Sox banking on Crawford to pay off

FORT MYERS, Fla. -- It sounds so quaint now, Pete Rose's long-ago lament that only home run hitters drive Cadillacs, while singles hitters settle for Fords.

Rose, clearly, wasn't around when a player of the modest talents of Jose Offerman used to show up at Fenway Park in a Rolls-Royce.

But Carl Crawford was familiar with the concept, the point having been made on numerous occasions since he signed with the Boston Red Sox that no one of his skill set had ever been awarded a contract larger than $100 million.

"I never imagined this, that I'd get this kind of contract,'' Crawford said Friday in a meet-and-greet with the media. "I've never hit 20 home runs [in a season]. I've always been looked at as a speed guy, and I know speed guys weren't really looked upon as highly as home run hitters. But if I can add speed and do everything else right at a high level, maybe I had a chance to be just as valuable.

"That's what happened. I knew I wasn't going to hit a lot of home runs in my career, so I just worked on everything else and tried to be the best at every other little thing that I can be. It worked out for me."

Crawford's contract calls for him to be paid $142 million over the next seven years. It is the largest contract by average annual value in Sox history, at least until Adrian Gonzalez signs his extension sometime after Opening Day.

In overall value, it is second in club history to the eight-year, $160 million contract Manny Ramirez signed with the Red Sox in the winter of 2000.

No one hit more home runs at Fenway did than Ramirez over the period he was with the Sox. He hit 136, with David Ortiz next at 100. Ramirez averaged one home run per 14.35 at-bats in the Fens. He also led the team in RBIs (455) and on-base average (.424) at Fenway, and was second in slugging percentage to David Ortiz (.617 for Big Papi, .592 for Manny).

In eight and a half seasons with the Tampa Bay Rays, Crawford played in 76 games at Fenway, starting 75 of them. In 320 at-bats in Fenway, Crawford has four home runs. In 282 at-bats in Yankee Stadium (old and new), Crawford has three.

Different skill set, indeed. His career on-base percentage at Fenway is .301, his slugging percentage.406, for which the Red Sox pitching staff deserves some credit, of course, but those numbers are in a different universe than the numbers Ramirez put up.

So while you can't talk about the other Red Sox newcomer, Gonzalez, without hearing how his swing is tailor-made for Fenway Park, no one is making similar claims for Crawford -- although he said he already is planning to adjust his game to his new home address.

"I'll probably try to hit the ball to left more,'' he said.

David Ortiz, he added, already has reinforced that idea.

"He was like, 'If you can hit that Green Monster, try,'' Crawford said. "That's pretty much the plan I had already, but to hear him say it made me more comfortable.''

That should mean more doubles, and if Crawford has his way, it won't mean a reduction in triples, either.

"If I hit a ball high in the air,'' he said, "I'm going to take off running so fast that if the guy plays around just a little bit, I'm still going to try to go for three. You know I like to get triples.''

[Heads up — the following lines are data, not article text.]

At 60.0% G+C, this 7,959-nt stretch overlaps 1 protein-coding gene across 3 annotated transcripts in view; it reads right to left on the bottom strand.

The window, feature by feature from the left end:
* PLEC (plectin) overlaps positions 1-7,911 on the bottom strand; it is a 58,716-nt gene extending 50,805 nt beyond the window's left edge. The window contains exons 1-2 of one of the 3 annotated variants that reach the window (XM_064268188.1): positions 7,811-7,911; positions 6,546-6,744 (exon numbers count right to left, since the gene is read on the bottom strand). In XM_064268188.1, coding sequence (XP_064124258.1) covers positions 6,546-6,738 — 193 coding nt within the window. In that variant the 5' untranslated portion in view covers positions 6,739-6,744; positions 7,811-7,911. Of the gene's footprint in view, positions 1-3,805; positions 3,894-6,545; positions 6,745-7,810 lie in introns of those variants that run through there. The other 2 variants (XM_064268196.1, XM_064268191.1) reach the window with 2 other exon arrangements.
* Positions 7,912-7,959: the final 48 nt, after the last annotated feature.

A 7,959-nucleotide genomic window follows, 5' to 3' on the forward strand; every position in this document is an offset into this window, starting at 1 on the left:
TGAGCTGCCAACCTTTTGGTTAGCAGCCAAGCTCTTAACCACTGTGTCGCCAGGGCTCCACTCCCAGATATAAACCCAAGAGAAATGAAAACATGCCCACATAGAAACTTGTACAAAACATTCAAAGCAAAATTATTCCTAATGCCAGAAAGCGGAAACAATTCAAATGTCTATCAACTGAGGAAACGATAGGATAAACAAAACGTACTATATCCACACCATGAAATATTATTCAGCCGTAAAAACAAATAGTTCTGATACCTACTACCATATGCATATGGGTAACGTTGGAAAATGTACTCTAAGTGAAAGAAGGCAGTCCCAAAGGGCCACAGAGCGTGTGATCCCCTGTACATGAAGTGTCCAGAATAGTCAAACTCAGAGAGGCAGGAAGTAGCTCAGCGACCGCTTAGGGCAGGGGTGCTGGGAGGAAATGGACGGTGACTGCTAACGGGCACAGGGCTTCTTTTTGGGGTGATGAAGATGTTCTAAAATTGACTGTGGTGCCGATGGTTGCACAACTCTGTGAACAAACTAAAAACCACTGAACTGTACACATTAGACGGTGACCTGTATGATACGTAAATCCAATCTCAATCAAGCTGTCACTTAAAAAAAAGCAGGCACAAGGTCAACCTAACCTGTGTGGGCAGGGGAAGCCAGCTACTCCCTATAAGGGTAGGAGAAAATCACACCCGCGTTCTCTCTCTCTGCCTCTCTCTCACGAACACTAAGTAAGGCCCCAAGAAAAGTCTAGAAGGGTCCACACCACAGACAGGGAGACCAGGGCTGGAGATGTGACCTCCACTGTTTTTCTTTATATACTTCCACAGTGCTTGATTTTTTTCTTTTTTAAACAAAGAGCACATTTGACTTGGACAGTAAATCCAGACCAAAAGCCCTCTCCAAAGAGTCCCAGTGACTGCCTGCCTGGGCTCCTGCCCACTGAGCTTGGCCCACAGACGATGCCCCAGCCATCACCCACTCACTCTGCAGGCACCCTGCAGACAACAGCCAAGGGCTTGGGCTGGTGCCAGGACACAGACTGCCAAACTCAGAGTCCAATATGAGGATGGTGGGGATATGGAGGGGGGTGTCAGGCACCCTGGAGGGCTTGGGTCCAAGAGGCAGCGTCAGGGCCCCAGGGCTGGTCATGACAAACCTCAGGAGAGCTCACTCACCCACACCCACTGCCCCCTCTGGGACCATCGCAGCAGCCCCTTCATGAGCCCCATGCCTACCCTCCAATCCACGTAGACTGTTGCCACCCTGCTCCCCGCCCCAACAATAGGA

But even if he takes aim on the Monster, the uptick in home runs is likely to be modest. In 889 at-bats in his career in which the left-handed-hitting Crawford hit to the opposite field, only seven balls left the yard.

There are other ways to win ball games, of course, and in a changing environment, speed and defense -- traditional baseball values -- may be in ascendancy again. Crawford won his first Gold Glove last season, and while the limited real estate of Fenway's left field make Crawford's great range less of an advantage than in other ballparks, it's hard to argue with manager Terry Francona's contention that "not many fly balls are going to find grass.''

"I love defense,'' Crawford said. "And I take a lot of pride in playing defense.''

The stat known as WAR (Winning Above Replacement) helps measure the overall impact a player has on his team's winning. Last season, Crawford had a career-best WAR of 6.9, tied for sixth in the major leagues with teammate Evan Longoria, just behind Adrian Beltre (7.1). Among big league outfielders, only Josh Hamilton, the American League MVP, had a higher WAR (8.0).

The Red Sox made the long-term investment in Crawford believing his greatest asset, his legs, will maintain their value over the life of the contract. They cited studies that showed players with fast-twitch muscles age better than their more muscle-bound counterparts.

Even Crawford had to laugh, though, when someone asked him if he thought his stolen-base numbers might drop because he no longer can run against the Sox, against whom he stole 62 bases in 66 attempts, including his last 35 in a row. The last time he was caught, on Sept. 21, 2005, Tim Wakefield picked him off. The last Sox catcher to gun him down was Jason Varitek, back on May 20, 2004.

Crawford said he had a chance to talk to Varitek over the winter.

"When I went up to Boston, we kind of gave each other a hug, buried the hatchet a little bit,'' Crawford said. "I let him know, 'I'm on your side now, so you won't have to worry about that anymore.'"

That's money in the bank. John Henry's money. Carl Crawford's bank.

Gordon Edes is ESPNBoston.com's Red Sox reporter. He has covered the Red Sox for 12 years and has reported on baseball for 25 years. Ask a question for his next mailbag here.